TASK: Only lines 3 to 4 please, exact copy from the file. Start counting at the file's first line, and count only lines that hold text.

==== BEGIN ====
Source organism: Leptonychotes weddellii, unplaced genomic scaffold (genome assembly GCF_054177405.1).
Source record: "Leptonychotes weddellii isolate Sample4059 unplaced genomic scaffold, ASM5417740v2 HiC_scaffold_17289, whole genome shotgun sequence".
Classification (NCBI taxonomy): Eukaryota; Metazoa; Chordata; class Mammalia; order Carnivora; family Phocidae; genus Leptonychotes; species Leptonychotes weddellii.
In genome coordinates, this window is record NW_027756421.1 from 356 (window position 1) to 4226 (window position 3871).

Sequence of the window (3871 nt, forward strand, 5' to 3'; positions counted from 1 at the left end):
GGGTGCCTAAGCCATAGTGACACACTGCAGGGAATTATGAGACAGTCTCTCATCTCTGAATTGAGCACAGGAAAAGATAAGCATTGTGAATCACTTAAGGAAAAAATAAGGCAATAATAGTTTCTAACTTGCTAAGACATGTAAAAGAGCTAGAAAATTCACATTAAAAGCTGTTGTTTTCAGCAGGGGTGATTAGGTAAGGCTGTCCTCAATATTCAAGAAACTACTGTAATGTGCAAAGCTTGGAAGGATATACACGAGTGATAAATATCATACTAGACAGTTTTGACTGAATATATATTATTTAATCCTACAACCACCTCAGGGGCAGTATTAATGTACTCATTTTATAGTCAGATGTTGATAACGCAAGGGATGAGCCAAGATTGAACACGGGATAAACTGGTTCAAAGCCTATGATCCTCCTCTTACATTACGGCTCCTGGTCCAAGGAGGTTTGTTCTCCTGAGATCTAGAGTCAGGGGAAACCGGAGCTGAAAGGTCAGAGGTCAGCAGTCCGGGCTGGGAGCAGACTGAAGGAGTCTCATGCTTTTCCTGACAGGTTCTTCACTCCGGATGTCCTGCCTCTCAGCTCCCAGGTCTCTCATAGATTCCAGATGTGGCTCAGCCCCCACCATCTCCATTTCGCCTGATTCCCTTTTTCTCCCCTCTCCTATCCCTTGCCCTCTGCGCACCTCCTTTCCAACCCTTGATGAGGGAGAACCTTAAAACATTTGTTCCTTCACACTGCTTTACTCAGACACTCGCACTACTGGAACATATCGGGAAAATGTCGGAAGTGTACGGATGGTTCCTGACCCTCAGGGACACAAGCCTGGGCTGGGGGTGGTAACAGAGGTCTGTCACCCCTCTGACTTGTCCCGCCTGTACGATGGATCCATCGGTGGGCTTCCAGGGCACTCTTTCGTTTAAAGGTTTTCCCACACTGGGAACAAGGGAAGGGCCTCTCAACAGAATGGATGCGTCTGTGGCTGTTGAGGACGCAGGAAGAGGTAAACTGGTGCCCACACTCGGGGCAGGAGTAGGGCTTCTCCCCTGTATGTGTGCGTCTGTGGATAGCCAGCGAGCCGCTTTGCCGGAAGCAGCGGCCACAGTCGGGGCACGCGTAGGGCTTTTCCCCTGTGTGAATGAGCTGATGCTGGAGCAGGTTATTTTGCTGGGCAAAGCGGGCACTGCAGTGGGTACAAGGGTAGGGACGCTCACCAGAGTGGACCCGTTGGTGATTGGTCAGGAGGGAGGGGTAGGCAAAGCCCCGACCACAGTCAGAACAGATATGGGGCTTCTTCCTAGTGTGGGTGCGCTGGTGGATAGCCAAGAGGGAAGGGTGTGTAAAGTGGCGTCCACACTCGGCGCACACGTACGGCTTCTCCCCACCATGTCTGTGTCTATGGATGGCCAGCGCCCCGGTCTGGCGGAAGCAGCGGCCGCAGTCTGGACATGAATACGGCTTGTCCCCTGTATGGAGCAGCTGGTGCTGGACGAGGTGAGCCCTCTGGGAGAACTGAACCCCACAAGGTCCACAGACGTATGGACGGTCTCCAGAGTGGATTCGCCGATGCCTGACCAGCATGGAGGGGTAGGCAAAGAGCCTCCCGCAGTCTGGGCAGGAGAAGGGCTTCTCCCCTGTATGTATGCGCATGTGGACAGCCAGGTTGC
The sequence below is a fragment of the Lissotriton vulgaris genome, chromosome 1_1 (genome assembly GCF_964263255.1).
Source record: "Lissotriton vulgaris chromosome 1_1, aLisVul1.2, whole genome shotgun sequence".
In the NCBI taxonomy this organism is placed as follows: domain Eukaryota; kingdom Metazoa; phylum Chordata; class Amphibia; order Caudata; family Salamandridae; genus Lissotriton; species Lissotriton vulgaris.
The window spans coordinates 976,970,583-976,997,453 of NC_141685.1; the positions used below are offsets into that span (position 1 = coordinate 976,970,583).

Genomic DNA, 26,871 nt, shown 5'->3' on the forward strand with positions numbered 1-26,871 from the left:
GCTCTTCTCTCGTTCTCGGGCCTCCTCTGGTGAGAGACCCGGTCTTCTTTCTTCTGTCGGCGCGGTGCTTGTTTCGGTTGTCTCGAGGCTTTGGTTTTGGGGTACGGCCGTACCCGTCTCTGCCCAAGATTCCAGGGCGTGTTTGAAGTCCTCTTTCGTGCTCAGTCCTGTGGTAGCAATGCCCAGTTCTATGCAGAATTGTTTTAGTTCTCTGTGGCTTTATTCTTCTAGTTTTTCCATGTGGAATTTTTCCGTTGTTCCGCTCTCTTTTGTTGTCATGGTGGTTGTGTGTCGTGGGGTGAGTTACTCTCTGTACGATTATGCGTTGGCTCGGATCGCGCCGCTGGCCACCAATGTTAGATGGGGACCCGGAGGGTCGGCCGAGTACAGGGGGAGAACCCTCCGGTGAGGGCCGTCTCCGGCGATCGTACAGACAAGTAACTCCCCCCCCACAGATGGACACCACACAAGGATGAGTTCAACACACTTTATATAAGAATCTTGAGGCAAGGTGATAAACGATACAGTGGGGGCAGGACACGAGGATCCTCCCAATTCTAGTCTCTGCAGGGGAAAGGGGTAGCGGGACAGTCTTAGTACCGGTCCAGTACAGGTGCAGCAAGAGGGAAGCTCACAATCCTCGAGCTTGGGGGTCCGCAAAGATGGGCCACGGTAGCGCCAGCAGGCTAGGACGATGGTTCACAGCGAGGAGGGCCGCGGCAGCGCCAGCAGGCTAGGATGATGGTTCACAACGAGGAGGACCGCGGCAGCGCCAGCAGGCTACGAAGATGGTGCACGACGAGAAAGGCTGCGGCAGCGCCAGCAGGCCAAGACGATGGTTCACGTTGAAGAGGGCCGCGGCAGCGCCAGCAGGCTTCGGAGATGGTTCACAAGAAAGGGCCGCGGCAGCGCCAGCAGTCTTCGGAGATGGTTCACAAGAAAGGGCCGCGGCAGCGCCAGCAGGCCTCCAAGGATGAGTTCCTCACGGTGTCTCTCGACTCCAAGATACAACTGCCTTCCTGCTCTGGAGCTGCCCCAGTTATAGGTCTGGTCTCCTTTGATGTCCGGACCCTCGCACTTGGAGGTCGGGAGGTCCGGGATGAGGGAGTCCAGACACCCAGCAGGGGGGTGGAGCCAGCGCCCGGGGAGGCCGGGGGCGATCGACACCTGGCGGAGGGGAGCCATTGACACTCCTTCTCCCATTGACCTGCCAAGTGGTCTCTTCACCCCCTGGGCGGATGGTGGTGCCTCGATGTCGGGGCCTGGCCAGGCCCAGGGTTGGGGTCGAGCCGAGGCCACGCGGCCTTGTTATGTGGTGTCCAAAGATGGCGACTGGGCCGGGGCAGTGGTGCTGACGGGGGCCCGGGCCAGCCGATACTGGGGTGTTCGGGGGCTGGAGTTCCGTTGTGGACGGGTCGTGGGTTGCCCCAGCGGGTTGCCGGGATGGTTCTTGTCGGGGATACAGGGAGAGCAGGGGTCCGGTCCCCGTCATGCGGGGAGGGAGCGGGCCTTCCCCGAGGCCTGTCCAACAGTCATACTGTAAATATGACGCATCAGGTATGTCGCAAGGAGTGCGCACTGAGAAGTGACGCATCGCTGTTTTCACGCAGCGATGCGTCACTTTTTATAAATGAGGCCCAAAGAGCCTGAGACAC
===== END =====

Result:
Classification (NCBI taxonomy): Eukaryota; Metazoa; Chordata; class Mammalia; order Carnivora; family Phocidae; genus Leptonychotes; species Leptonychotes weddellii.
In genome coordinates, this window is record NW_027756421.1 from 356 (window position 1) to 4226 (window position 3871).